Chalk drawings are an excellent way for ward members to get involved in missionary work. —Madi Bass, LDS member
After seeing the positive reactions their first chalk art event at Union Square received last month, missionaries in the Southern Manhattan Zone took on another chalking project in New York City. This time, they drew the scene depicted in 1 Nephi 8 in the Book of Mormon, which is referred to as Lehi’s Dream.
“We actually had an idea about doing the tree of life, and there’s a scripture in 1 Nephi 11:25 where it talks about a fount of living water also being symbolic of the tree of life and of the love of God, and we realized that there was a fountain in Washington Square,” Elder Brad Witbeck of Cottonwood Heights, Utah, said in an interview with the Deseret News. “We figured it would be really fun to use that in trying to teach the vision of the tree of life.”
The missionaries invited members to join them in creating the chalk drawings, as well as teaching people about their significance.
“I was telling my nonmember friend about the activity and he said, ‘Wow that must have impacted a lot of people,’ and to be honest, I think it impacted us, the members, most,” Megan Goddard, a member of a local LDS congregation who helped with the chalk activity, told the missionaries. “It was shocking to see people's genuine interest in this story (the tree of life) that they had never heard of. But I realized even more that we rarely share what we believe in to strangers, afraid of rejection or being intrusive, and we miss out on so many opportunities to spread light and to build our own testimonies.”
The chalk drawing of Lehi’s Dream included the steps in the gospel of Jesus Christ along the iron rod to show people how they can come closer to Christ.
“It was an easy way just to get them involved, to peak interest, and also, it was really easy to adapt it to them because it’s something that applies to all of us,” said Elder Aaron Potter of Idaho Falls, Idaho.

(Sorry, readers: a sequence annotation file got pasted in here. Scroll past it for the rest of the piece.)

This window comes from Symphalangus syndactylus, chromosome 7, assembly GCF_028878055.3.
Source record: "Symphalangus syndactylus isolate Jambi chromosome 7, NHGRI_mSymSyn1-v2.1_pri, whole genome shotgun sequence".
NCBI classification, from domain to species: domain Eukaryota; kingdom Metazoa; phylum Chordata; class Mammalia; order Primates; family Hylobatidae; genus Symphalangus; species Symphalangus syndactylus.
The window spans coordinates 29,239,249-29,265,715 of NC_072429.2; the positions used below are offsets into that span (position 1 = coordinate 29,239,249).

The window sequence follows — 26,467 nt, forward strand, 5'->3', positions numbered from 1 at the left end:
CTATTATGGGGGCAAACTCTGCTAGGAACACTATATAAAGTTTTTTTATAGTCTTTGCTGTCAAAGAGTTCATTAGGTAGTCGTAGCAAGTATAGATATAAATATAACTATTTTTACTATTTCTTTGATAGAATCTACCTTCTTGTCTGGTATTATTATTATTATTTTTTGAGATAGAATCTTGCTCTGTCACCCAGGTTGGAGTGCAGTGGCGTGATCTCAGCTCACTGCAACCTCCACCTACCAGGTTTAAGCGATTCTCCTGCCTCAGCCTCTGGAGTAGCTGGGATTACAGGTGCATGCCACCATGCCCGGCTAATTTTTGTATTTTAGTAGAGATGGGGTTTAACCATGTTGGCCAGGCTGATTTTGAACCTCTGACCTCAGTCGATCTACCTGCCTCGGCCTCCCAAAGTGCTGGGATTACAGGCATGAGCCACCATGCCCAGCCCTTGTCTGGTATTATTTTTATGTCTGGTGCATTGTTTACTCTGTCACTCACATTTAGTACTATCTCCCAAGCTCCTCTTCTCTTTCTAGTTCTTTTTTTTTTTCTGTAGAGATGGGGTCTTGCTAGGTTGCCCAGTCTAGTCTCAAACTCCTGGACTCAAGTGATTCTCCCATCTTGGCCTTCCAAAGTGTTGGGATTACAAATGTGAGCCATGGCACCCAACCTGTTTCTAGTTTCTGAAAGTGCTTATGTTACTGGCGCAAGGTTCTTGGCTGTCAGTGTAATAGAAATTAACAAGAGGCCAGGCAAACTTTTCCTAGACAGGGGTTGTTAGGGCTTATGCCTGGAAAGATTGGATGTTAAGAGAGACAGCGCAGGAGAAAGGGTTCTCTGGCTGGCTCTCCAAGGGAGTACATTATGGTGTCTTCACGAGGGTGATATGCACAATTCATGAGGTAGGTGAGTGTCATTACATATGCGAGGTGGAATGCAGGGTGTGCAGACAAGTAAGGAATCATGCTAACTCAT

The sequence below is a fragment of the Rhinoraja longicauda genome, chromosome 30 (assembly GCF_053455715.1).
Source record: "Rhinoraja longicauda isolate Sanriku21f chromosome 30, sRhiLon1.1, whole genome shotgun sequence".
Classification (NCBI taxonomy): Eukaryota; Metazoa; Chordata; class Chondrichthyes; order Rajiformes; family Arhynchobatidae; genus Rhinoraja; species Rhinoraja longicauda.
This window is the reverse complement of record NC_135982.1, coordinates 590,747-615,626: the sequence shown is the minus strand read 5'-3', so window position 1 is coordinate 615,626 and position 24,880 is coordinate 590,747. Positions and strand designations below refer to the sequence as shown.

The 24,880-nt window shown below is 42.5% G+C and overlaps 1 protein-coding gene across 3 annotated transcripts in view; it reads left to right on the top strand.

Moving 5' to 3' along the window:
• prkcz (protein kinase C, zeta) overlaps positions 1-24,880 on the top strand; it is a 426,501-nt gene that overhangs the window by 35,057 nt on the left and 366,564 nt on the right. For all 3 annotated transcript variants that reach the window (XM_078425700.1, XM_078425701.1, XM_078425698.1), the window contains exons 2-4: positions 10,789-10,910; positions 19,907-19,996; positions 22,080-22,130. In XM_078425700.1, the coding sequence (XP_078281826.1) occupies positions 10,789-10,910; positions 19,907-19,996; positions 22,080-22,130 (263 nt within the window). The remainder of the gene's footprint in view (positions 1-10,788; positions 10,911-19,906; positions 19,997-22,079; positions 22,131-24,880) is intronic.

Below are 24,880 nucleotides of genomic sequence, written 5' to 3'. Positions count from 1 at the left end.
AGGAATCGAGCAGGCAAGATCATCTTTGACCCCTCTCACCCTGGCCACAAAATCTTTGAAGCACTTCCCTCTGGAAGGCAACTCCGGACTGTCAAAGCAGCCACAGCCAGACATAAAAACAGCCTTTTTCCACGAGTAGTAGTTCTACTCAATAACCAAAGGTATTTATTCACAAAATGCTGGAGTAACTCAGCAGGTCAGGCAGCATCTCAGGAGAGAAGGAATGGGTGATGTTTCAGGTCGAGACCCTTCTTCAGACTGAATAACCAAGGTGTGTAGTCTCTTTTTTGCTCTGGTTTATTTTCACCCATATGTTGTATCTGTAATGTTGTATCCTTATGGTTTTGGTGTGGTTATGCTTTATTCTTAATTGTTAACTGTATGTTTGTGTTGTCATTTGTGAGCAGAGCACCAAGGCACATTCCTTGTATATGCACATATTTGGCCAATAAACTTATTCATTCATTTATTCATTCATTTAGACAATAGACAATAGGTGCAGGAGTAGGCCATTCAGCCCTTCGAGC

The members and missionaries used the Book of Mormon to teach people about what the chalk drawings represented and handed out copies of the book that members had written their testimonies in.
“We hear about it all the time, and the Brethren have been talking a lot about the importance of members working with missionaries, but it's really showed to us in a huge way of how important the members are in missionary work,” Elder Potter said. “We know from the first (chalk drawing) we had a lot of success teaching people there and then afterwards, but at the activity in Washington Square we had so many more opportunities to be able to teach people, and hopefully the after-effects of it will be even greater as it goes to sharing it online and having members sharing it also.”
Some of the members commented on how the activity felt like a successful approach to sharing the gospel message with others.
“It was a great way for me to see how the missionaries engage with people,” said Tyler Froelich, a member who participated. “I gained confidence in their ability to be real and not awkward, but also being focused and direct [about] sharing the gospel. It helped me imagine how the missionaries would interact with my friends and those I might invite to hear the gospel.”
Others appreciated the perspective it gave them on the importance of missionary work.
“Chalk drawings are an excellent way for ward members to get involved in missionary work,” said Madi Bass, a Latter-day Saint who participated. “Not only is the experience entertaining, but it allows those who haven't experienced missionary work before a glimpse into what it's like for the missionaries on a daily basis. Oftentimes not everyone will appreciate the work they are doing or the message they have to share, but you come to realize that it's not about that; it's about those that do listen and receive. It helps you remember that you, and the missionaries, are doing the Lord's work.
Elders Potter and Witbeck posted images and a new video of the Lehi’s Dream chalk drawings on their blog, reachmygospel.blogspot.com.